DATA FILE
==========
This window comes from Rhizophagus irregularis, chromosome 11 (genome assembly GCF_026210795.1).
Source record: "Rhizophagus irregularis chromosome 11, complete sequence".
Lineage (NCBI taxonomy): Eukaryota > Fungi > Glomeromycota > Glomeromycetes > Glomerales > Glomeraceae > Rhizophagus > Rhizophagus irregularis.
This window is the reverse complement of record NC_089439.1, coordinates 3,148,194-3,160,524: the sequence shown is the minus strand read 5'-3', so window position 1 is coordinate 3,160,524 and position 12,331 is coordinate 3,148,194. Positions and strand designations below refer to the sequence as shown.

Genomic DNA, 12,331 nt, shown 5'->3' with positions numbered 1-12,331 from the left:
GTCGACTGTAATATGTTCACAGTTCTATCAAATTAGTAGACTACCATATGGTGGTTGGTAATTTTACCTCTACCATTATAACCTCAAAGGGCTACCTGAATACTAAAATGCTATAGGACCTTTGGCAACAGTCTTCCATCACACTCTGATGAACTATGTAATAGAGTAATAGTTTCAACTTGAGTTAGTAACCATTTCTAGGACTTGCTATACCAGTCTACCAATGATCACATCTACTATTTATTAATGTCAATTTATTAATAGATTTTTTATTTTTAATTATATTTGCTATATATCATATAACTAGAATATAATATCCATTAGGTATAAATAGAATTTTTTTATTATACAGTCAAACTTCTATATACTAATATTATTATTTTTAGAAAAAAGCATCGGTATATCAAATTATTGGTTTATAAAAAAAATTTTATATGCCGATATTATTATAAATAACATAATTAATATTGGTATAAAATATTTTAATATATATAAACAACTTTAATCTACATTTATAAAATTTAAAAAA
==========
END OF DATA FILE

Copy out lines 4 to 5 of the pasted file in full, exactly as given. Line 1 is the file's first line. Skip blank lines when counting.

This window is the reverse complement of record NC_089439.1, coordinates 3,148,194-3,160,524: the sequence shown is the minus strand read 5'-3', so window position 1 is coordinate 3,160,524 and position 12,331 is coordinate 3,148,194. Positions and strand designations below refer to the sequence as shown.

Genomic DNA, 12,331 nt, shown 5'->3' with positions numbered 1-12,331 from the left: